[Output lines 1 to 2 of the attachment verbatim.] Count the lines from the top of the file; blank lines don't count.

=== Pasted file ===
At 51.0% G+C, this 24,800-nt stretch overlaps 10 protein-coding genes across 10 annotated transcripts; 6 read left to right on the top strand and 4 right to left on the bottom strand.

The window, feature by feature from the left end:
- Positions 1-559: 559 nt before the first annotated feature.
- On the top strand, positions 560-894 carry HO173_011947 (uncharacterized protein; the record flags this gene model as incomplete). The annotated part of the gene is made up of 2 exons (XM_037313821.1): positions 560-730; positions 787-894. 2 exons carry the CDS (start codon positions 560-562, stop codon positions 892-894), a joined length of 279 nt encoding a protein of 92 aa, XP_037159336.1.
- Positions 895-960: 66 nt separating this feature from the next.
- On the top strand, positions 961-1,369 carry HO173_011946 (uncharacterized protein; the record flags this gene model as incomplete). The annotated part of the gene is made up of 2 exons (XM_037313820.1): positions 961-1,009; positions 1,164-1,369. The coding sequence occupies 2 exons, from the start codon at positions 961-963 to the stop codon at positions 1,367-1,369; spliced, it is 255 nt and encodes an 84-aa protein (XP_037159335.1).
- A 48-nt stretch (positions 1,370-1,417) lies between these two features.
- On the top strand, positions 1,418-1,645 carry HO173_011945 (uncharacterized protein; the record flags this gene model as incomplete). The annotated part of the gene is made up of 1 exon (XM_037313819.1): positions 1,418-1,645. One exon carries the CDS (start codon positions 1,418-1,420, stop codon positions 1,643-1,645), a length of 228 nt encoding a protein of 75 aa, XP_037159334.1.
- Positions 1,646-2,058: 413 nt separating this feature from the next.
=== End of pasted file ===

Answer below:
At 51.0% G+C, this 24,800-nt stretch overlaps 10 protein-coding genes across 10 annotated transcripts; 6 read left to right on the top strand and 4 right to left on the bottom strand.

The window, feature by feature from the left end: